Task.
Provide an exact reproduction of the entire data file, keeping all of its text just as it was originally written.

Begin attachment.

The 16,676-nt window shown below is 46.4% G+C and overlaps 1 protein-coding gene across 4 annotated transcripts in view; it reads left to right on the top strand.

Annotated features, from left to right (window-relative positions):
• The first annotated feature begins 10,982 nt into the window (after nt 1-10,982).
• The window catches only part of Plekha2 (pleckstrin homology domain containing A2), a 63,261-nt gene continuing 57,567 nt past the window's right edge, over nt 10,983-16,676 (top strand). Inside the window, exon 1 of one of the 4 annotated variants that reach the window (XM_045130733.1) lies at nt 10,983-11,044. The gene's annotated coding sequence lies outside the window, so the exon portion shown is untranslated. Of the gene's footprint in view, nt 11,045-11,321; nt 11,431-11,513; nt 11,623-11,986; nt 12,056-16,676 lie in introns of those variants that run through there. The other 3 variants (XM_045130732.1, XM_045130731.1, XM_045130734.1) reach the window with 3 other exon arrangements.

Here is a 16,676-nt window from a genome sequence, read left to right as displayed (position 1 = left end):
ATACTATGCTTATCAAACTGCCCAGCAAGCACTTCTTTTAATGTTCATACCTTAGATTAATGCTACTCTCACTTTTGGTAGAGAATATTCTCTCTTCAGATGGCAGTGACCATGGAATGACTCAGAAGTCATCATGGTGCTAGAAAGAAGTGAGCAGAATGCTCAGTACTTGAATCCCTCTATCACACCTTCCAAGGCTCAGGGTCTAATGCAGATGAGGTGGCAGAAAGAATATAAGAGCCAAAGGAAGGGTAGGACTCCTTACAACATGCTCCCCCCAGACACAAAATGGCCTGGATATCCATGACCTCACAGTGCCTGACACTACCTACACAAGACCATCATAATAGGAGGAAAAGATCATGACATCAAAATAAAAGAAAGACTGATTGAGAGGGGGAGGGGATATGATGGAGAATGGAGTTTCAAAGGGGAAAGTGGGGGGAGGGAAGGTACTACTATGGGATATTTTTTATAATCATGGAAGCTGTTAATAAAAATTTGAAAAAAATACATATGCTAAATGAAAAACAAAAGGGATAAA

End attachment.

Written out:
The 16,676-nt window shown below is 46.4% G+C and overlaps 1 protein-coding gene across 4 annotated transcripts in view; it reads left to right on the top strand.

Annotated features, from left to right (window-relative positions):
• The first annotated feature begins 10,982 nt into the window (after nt 1-10,982).
• The window catches only part of Plekha2 (pleckstrin homology domain containing A2), a 63,261-nt gene continuing 57,567 nt past the window's right edge, over nt 10,983-16,676 (top strand). Inside the window, exon 1 of one of the 4 annotated variants that reach the window (XM_045130733.1) lies at nt 10,983-11,044. The gene's annotated coding sequence lies outside the window, so the exon portion shown is untranslated. Of the gene's footprint in view, nt 11,045-11,321; nt 11,431-11,513; nt 11,623-11,986; nt 12,056-16,676 lie in introns of those variants that run through there. The other 3 variants (XM_045130732.1, XM_045130731.1, XM_045130734.1) reach the window with 3 other exon arrangements.

Here is a 16,676-nt window from a genome sequence, read left to right as displayed (position 1 = left end):
ATACTATGCTTATCAAACTGCCCAGCAAGCACTTCTTTTAATGTTCATACCTTAGATTAATGCTACTCTCACTTTTGGTAGAGAATATTCTCTCTTCAGATGGCAGTGACCATGGAATGACTCAGAAGTCATCATGGTGCTAGAAAGAAGTGAGCAGAATGCTCAGTACTTGAATCCCTCTATCACACCTTCCAAGGCTCAGGGTCTAATGCAGATGAGGTGGCAGAAAGAATATAAGAGCCAAAGGAAGGGTAGGACTCCTTACAACATGCTCCCCCCAGACACAAAATGGCCTGGATATCCATGACCTCACAGTGCCTGACACTACCTACACAAGACCATCATAATAGGAGGAAAAGATCATGACATCAAAATAAAAGAAAGACTGATTGAGAGGGGGAGGGGATATGATGGAGAATGGAGTTTCAAAGGGGAAAGTGGGGGGAGGGAAGGTACTACTATGGGATATTTTTTATAATCATGGAAGCTGTTAATAAAAATTTGAAAAAAATACATATGCTAAATGAAAAACAAAAGGGATAAA